Movement patterning and muscle function around the hip and pelvis are key considerations for any lumbopelvic or lower limb problem and may even impact on upper limb function.
Assessment and retraining in this region require a specific and targeted approach that should consider the multifaceted requirements for optimal function and the limitations of an individual’s musculoskeletal system.
With respect to current practices around muscle testing and exercise prescription, often strength is only consideration. While this is an important consideration, normal results on strength testing may be returned from a muscle synergy within which significant dysfunction exists. If weakness is not the primary deficit, generic strengthening may worsen rather than improve the situation by reinforcing poor recruitment strategies or imbalance in the contribution of muscles within a movement synergy e.g. TFL within the abductor synergy.
In exercise literature, often maximal EMG is the sole indicator used for exercise selection. EMG levels are not reflective of force generation and high levels of EMG may simply reflect active insufficiency where the muscle is not at an optimal range to generate force efficiently. This premise also assumes that maximal recruitment is optimal for muscle retraining and musculoskeletal health. While EMG levels above 40% of a maximal voluntary contraction are required for strength development, other factors should be considered.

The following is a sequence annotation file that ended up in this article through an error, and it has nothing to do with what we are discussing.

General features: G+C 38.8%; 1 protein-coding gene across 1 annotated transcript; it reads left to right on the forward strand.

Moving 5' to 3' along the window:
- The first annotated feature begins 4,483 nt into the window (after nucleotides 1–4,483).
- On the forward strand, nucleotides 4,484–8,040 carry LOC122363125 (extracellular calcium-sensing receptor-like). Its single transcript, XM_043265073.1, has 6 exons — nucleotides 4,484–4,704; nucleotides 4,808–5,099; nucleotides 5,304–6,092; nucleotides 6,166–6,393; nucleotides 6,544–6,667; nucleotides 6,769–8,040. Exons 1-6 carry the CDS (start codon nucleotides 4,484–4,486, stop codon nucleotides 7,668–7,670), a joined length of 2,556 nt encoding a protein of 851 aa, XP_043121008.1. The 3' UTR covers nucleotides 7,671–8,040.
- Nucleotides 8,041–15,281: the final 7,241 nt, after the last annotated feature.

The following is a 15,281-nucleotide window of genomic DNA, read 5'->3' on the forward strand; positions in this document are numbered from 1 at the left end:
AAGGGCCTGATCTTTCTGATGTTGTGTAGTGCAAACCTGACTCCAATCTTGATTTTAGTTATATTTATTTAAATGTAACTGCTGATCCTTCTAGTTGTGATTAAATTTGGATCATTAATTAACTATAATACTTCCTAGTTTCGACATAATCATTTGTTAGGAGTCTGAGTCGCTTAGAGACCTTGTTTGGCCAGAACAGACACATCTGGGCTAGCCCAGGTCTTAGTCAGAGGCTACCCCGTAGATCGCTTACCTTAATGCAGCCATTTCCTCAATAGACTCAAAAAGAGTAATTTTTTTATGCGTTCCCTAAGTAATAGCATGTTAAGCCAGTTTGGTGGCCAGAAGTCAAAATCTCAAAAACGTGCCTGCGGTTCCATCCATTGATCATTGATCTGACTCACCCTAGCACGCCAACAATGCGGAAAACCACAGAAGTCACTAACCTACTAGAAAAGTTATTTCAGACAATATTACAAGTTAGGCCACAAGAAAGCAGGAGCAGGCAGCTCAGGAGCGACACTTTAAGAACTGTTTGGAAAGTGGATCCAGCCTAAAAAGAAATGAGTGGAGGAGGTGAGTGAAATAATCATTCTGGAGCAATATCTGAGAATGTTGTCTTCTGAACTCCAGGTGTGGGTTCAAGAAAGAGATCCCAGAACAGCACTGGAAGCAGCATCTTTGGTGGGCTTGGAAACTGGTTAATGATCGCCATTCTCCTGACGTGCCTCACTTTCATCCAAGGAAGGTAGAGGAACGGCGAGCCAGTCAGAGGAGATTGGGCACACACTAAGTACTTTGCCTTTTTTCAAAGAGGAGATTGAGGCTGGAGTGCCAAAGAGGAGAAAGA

Choosing an exercise with highest %MVC in a disadvantageous length-tension relationship, while encouraging poor recruitment patterning and efficiency with high load imposed on underlying joints or soft tissues, may not be in the best interests of achieving optimal or pain free function.